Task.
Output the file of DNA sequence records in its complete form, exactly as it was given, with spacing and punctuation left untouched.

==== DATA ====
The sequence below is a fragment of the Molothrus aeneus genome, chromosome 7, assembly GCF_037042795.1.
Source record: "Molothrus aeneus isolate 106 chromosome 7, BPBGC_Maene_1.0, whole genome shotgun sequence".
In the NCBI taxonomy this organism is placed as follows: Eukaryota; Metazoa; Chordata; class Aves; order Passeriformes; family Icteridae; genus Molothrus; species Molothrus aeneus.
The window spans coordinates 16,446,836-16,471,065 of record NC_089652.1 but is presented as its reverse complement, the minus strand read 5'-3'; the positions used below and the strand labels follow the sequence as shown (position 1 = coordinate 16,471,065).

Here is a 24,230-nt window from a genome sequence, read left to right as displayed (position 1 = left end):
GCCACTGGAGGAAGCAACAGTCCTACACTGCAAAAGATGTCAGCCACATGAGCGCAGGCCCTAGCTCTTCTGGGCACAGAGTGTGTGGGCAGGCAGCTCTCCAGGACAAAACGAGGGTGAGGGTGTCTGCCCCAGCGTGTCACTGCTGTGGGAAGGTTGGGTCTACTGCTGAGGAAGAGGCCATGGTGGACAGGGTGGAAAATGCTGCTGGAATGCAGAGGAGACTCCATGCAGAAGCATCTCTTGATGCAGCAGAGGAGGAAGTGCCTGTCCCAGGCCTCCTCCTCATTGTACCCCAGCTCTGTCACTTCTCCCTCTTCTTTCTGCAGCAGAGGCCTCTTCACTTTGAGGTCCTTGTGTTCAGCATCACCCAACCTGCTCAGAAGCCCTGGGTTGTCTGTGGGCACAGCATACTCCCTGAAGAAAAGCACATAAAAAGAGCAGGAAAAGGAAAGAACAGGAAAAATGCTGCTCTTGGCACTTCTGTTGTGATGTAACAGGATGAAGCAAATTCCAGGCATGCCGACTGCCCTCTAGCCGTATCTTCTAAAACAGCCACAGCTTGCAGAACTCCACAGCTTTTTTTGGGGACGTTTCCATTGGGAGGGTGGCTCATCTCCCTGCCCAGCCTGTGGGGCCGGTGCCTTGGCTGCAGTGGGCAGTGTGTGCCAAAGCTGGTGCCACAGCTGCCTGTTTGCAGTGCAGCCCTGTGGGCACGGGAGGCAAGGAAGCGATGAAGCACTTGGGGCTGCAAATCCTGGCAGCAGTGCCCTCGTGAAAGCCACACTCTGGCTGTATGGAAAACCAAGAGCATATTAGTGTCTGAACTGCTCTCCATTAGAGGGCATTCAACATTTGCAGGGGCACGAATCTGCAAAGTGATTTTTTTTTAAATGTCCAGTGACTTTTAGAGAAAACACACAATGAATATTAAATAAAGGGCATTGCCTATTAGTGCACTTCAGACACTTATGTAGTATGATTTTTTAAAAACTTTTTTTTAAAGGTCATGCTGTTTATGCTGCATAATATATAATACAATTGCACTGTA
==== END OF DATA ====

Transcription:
The sequence below is a fragment of the Molothrus aeneus genome, chromosome 7, assembly GCF_037042795.1.
Source record: "Molothrus aeneus isolate 106 chromosome 7, BPBGC_Maene_1.0, whole genome shotgun sequence".
In the NCBI taxonomy this organism is placed as follows: Eukaryota; Metazoa; Chordata; class Aves; order Passeriformes; family Icteridae; genus Molothrus; species Molothrus aeneus.
The window spans coordinates 16,446,836-16,471,065 of record NC_089652.1 but is presented as its reverse complement, the minus strand read 5'-3'; the positions used below and the strand labels follow the sequence as shown (position 1 = coordinate 16,471,065).

Here is a 24,230-nt window from a genome sequence, read left to right as displayed (position 1 = left end):
GCCACTGGAGGAAGCAACAGTCCTACACTGCAAAAGATGTCAGCCACATGAGCGCAGGCCCTAGCTCTTCTGGGCACAGAGTGTGTGGGCAGGCAGCTCTCCAGGACAAAACGAGGGTGAGGGTGTCTGCCCCAGCGTGTCACTGCTGTGGGAAGGTTGGGTCTACTGCTGAGGAAGAGGCCATGGTGGACAGGGTGGAAAATGCTGCTGGAATGCAGAGGAGACTCCATGCAGAAGCATCTCTTGATGCAGCAGAGGAGGAAGTGCCTGTCCCAGGCCTCCTCCTCATTGTACCCCAGCTCTGTCACTTCTCCCTCTTCTTTCTGCAGCAGAGGCCTCTTCACTTTGAGGTCCTTGTGTTCAGCATCACCCAACCTGCTCAGAAGCCCTGGGTTGTCTGTGGGCACAGCATACTCCCTGAAGAAAAGCACATAAAAAGAGCAGGAAAAGGAAAGAACAGGAAAAATGCTGCTCTTGGCACTTCTGTTGTGATGTAACAGGATGAAGCAAATTCCAGGCATGCCGACTGCCCTCTAGCCGTATCTTCTAAAACAGCCACAGCTTGCAGAACTCCACAGCTTTTTTTGGGGACGTTTCCATTGGGAGGGTGGCTCATCTCCCTGCCCAGCCTGTGGGGCCGGTGCCTTGGCTGCAGTGGGCAGTGTGTGCCAAAGCTGGTGCCACAGCTGCCTGTTTGCAGTGCAGCCCTGTGGGCACGGGAGGCAAGGAAGCGATGAAGCACTTGGGGCTGCAAATCCTGGCAGCAGTGCCCTCGTGAAAGCCACACTCTGGCTGTATGGAAAACCAAGAGCATATTAGTGTCTGAACTGCTCTCCATTAGAGGGCATTCAACATTTGCAGGGGCACGAATCTGCAAAGTGATTTTTTTTTAAATGTCCAGTGACTTTTAGAGAAAACACACAATGAATATTAAATAAAGGGCATTGCCTATTAGTGCACTTCAGACACTTATGTAGTATGATTTTTTAAAAACTTTTTTTTAAAGGTCATGCTGTTTATGCTGCATAATATATAATACAATTGCACTGTA